The burst point of an antifreeze is the temperature
at which a sealed copper pipe filled with the
undiluted product will burst. Burst points are a
standard created by the plumbing industry in the
1930s to indicate the relative strength of antifreeze.
They have since become synonymous with the
name of antifreeze products used for winter storage.
Burst points help consumers choose the proper
product based on the lowest expected temperatures
for their specific area.
A freeze point is the temperature at which ice
crystals begin to form in the undiluted product.
Freeze points are the measurements given when
using refractometers and hydrometers. Note: most
refractometers provide readings on both a PG and
an EG scale, so it is important to use the PG reading
when testing this product. Hydrometers are either
made to provide PG or EG readings. It is critical to
test this product with a hydrometer specifically designed to provide PG readings. Most hydrometers
are purchased at auto supply stores and are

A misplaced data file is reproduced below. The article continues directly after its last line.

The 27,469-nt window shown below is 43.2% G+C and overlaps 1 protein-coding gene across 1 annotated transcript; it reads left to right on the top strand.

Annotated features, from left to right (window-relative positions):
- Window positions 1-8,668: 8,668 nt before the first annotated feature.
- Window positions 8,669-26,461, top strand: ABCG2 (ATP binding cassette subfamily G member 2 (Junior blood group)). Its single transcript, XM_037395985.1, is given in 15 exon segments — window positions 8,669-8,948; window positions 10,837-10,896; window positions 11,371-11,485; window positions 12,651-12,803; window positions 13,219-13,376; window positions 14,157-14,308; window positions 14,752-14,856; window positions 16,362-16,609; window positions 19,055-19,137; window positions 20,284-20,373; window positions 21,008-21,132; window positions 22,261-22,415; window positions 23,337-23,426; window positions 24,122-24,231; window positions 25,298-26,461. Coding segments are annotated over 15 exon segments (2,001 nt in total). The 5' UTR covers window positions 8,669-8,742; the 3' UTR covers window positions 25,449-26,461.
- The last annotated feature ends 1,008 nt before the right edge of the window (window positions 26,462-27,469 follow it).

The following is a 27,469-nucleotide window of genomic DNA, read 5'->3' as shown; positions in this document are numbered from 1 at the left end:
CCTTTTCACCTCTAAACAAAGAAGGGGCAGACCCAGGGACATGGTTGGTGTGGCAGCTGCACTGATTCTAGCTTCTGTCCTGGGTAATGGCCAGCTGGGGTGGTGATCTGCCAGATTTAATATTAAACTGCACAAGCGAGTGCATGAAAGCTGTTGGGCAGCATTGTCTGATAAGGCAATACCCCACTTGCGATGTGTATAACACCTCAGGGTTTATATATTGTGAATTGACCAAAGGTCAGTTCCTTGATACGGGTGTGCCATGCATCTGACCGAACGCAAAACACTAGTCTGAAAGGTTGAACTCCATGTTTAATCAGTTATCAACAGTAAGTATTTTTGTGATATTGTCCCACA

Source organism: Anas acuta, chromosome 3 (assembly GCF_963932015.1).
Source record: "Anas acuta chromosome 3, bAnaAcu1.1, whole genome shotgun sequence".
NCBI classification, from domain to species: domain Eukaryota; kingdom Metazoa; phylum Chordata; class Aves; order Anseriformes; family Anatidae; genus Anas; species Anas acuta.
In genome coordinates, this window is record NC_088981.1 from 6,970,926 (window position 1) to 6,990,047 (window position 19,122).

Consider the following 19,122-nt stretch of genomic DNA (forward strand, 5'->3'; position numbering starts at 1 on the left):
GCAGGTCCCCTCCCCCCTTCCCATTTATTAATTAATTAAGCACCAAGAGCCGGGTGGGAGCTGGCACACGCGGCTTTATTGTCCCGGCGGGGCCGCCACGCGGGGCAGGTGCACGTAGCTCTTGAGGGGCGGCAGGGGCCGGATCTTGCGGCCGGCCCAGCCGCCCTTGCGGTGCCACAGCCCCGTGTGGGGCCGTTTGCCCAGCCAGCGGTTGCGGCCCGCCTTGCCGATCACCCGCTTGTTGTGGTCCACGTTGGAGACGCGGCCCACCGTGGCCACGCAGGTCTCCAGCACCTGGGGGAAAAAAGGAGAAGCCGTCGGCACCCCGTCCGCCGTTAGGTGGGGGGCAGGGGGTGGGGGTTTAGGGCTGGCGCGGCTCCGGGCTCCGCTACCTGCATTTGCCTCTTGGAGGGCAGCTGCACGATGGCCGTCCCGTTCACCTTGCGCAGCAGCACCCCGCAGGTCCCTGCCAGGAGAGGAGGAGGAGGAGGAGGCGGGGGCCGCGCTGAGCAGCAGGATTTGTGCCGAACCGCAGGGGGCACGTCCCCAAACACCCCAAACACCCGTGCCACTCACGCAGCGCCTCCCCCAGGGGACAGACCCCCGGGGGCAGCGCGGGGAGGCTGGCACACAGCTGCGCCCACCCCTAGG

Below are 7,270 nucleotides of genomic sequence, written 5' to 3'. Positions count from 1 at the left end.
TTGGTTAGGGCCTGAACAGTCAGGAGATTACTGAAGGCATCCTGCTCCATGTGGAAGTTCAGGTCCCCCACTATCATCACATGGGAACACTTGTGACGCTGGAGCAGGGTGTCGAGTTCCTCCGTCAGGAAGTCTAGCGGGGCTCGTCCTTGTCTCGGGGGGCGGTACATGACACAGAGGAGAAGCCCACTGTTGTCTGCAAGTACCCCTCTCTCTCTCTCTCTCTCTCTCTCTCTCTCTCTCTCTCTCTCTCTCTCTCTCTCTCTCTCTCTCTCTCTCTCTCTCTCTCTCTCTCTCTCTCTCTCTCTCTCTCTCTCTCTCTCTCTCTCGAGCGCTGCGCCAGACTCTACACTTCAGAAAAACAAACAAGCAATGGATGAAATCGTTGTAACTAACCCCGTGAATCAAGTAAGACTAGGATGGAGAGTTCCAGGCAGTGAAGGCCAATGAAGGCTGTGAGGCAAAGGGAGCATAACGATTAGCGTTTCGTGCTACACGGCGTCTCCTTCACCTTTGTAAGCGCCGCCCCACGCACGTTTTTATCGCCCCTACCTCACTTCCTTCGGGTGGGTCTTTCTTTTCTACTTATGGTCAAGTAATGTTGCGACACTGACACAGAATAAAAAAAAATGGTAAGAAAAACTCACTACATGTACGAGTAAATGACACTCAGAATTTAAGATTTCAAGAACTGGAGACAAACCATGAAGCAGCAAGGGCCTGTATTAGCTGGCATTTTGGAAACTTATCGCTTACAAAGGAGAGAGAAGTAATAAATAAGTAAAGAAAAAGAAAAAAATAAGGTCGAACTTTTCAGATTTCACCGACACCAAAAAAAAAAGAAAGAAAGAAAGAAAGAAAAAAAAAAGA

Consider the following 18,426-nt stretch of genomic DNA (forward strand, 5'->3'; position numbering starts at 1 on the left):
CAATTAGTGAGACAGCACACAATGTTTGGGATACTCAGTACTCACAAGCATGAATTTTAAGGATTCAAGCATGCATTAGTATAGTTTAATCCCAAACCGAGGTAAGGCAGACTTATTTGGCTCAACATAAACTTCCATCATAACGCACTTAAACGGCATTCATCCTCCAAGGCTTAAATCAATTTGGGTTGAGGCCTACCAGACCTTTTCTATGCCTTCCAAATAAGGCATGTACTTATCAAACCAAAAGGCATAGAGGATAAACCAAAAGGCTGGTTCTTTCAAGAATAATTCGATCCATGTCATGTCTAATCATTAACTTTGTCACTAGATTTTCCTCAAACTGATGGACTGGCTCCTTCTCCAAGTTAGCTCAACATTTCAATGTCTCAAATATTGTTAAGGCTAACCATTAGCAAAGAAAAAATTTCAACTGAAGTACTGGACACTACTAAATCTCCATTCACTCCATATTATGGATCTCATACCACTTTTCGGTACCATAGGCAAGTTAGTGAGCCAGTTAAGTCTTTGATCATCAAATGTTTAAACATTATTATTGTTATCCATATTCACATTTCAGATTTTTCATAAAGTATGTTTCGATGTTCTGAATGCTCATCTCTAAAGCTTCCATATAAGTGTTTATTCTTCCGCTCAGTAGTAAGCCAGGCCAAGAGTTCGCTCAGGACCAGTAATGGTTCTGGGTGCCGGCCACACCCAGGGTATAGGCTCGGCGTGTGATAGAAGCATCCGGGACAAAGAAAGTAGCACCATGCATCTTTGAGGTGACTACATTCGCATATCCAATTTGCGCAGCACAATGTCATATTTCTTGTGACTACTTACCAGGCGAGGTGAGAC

designed for use with EG, so they cannot be used to
test PG antifreeze. Keep in mind that it is normal to
see readings that may vary by several degrees from
the product's stated freeze point based on ambient
temperature or the age of the product. For example,
the freeze point of the -50°F product is +12°F, but it
is not unusual to see readings in a range of +12°F to
+16°F. Shake PG antifreeze well before testing as
the heavier PG component may have settled toward
Because the stored engine or water system is not in
use, preventing ice crystals is not necessary, and to
do so would require the use of a more expensive
product with a higher PG content. As an example, the
-50°F antifreeze has a freeze point of +12°F while the
-100°F antifreeze has a freeze point of -60°F.
However, as the temperature drops the solution
begins to solidify and expand, it puts pressure on
pipes that can lead to damage. This is why it is
important to select an antifreeze that will provide
burst protection appropriate for a specific region's
lowest anticipated temperatures. Products providing
lower burst point temperatures contain higher
concentrations of PG and are thus more expensive,
but they will provide the protection needed in the
event of extreme weather.